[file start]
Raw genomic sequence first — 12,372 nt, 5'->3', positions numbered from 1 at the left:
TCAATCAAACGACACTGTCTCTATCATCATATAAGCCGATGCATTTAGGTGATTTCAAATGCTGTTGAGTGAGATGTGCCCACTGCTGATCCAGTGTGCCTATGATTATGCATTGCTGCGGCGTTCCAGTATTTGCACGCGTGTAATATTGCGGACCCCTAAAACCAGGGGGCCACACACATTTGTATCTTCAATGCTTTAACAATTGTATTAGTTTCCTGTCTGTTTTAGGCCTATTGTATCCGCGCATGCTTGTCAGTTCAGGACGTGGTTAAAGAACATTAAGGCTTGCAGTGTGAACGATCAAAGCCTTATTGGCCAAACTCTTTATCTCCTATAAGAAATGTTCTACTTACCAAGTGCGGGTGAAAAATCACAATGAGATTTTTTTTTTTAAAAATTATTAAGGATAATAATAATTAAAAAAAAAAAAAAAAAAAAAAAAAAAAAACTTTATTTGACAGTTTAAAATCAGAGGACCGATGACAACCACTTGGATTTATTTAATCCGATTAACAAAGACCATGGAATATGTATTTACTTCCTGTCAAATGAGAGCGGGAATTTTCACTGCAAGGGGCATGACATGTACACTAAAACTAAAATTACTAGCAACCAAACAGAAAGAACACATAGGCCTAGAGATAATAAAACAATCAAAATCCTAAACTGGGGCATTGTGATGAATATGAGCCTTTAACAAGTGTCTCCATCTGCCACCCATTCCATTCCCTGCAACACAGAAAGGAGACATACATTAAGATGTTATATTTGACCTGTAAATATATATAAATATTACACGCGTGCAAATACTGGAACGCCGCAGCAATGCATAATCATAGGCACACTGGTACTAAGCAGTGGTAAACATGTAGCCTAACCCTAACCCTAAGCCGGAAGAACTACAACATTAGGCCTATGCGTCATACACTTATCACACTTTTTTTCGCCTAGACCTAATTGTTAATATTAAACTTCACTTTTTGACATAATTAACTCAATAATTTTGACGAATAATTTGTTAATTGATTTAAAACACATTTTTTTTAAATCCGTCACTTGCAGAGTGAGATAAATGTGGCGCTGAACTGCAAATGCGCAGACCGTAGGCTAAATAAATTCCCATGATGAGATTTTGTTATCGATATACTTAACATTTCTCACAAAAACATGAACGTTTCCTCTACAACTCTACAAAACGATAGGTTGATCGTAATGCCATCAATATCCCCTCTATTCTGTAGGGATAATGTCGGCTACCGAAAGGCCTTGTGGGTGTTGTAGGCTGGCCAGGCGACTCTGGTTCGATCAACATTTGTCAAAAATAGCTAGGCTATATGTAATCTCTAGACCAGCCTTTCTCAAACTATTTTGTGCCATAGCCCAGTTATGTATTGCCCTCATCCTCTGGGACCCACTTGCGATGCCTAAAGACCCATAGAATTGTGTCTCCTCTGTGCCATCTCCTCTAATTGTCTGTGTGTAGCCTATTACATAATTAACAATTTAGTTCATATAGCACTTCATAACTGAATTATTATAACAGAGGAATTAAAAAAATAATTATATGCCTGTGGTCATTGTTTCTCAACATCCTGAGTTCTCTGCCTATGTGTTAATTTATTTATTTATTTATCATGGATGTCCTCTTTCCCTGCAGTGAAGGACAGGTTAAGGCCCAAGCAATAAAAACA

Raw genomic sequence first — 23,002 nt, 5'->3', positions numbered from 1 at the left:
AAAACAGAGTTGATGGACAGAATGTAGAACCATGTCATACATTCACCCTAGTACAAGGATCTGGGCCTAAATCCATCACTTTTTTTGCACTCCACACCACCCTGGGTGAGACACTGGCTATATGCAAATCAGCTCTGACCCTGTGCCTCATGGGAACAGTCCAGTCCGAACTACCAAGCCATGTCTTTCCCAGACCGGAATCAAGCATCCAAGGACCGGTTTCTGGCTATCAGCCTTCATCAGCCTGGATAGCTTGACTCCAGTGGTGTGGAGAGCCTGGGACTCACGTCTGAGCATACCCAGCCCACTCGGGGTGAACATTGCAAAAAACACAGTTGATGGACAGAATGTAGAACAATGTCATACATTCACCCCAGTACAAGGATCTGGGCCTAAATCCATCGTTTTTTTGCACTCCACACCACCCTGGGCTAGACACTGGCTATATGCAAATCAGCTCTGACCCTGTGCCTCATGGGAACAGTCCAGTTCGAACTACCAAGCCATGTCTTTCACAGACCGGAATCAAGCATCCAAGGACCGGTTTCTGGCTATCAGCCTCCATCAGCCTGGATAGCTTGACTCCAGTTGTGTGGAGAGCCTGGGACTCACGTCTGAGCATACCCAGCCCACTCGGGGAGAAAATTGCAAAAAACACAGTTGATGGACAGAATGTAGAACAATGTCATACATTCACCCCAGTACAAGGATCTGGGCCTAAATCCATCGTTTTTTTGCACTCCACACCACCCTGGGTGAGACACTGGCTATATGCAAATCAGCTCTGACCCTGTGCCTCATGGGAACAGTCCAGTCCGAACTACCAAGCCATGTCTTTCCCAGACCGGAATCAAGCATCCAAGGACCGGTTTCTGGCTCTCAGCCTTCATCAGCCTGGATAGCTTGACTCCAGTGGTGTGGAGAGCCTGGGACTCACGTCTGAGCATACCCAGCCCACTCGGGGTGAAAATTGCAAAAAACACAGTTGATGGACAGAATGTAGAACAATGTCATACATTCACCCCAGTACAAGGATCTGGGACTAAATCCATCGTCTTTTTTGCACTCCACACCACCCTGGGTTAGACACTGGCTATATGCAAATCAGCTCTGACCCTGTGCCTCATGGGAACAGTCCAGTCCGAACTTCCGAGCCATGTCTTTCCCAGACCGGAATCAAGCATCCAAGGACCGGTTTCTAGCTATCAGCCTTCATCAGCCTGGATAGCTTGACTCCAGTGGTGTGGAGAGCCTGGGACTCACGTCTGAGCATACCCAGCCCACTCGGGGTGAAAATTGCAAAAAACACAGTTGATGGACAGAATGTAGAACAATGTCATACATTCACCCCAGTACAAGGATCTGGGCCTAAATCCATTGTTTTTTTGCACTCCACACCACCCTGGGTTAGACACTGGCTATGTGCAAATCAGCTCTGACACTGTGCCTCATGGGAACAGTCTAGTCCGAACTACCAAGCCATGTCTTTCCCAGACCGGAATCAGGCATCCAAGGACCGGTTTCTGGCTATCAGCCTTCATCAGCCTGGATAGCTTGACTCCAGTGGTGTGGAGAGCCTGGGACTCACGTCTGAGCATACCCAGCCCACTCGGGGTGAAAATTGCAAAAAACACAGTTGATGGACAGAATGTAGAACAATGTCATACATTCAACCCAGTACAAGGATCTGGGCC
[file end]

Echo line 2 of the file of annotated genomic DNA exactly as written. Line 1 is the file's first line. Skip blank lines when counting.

TCAATCAAACGACACTGTCTCTATCATCATATAAGCCGATGCATTTAGGTGATTTCAAATGCTGTTGAGTGAGATGTGCCCACTGCTGATCCAGTGTGCCTATGATTATGCATTGCTGCGGCGTTCCAGTATTTGCACGCGTGTAATATTGCGGACCCCTAAAACCAGGGGGCCACACACATTTGTATCTTCAATGCTTTAACAATTGTATTAGTTTCCTGTCTGTTTTAGGCCTATTGTATCCGCGCATGCTTGTCAGTTCAGGACGTGGTTAAAGAACATTAAGGCTTGCAGTGTGAACGATCAAAGCCTTATTGGCCAAACTCTTTATCTCCTATAAGAAATGTTCTACTTACCAAGTGCGGGTGAAAAATCACAATGAGATTTTTTTTTTTAAAAATTATTAAGGATAATAATAATTAAAAAAAAAAAAAAAAAAAAAAAAAAAAAACTTTATTTGACAGTTTAAAATCAGAGGACCGATGACAACCACTTGGATTTATTTAATCCGATTAACAAAGACCATGGAATATGTATTTACTTCCTGTCAAATGAGAGCGGGAATTTTCACTGCAAGGGGCATGACATGTACACTAAAACTAAAATTACTAGCAACCAAACAGAAAGAACACATAGGCCTAGAGATAATAAAACAATCAAAATCCTAAACTGGGGCATTGTGATGAATATGAGCCTTTAACAAGTGTCTCCATCTGCCACCCATTCCATTCCCTGCAACACAGAAAGGAGACATACATTAAGATGTTATATTTGACCTGTAAATATATATAAATATTACACGCGTGCAAATACTGGAACGCCGCAGCAATGCATAATCATAGGCACACTGGTACTAAGCAGTGGTAAACATGTAGCCTAACCCTAACCCTAAGCCGGAAGAACTACAACATTAGGCCTATGCGTCATACACTTATCACACTTTTTTTCGCCTAGACCTAATTGTTAATATTAAACTTCACTTTTTGACATAATTAACTCAATAATTTTGACGAATAATTTGTTAATTGATTTAAAACACATTTTTTTTAAATCCGTCACTTGCAGAGTGAGATAAATGTGGCGCTGAACTGCAAATGCGCAGACCGTAGGCTAAATAAATTCCCATGATGAGATTTTGTTATCGATATACTTAACATTTCTCACAAAAACATGAACGTTTCCTCTACAACTCTACAAAACGATAGGTTGATCGTAATGCCATCAATATCCCCTCTATTCTGTAGGGATAATGTCGGCTACCGAAAGGCCTTGTGGGTGTTGTAGGCTGGCCAGGCGACTCTGGTTCGATCAACATTTGTCAAAAATAGCTAGGCTATATGTAATCTCTAGACCAGCCTTTCTCAAACTATTTTGTGCCATAGCCCAGTTATGTATTGCCCTCATCCTCTGGGACCCACTTGCGATGCCTAAAGACCCATAGAATTGTGTCTCCTCTGTGCCATCTCCTCTAATTGTCTGTGTGTAGCCTATTACATAATTAACAATTTAGTTCATATAGCACTTCATAACTGAATTATTATAACAGAGGAATTAAAAAAATAATTATATGCCTGTGGTCATTGTTTCTCAACATCCTGAGTTCTCTGCCTATGTGTTAATTTATTTATTTATTTATCATGGATGTCCTCTTTCCCTGCAGTGAAGGACAGGTTAAGGCCCAAGCAATAAAAACA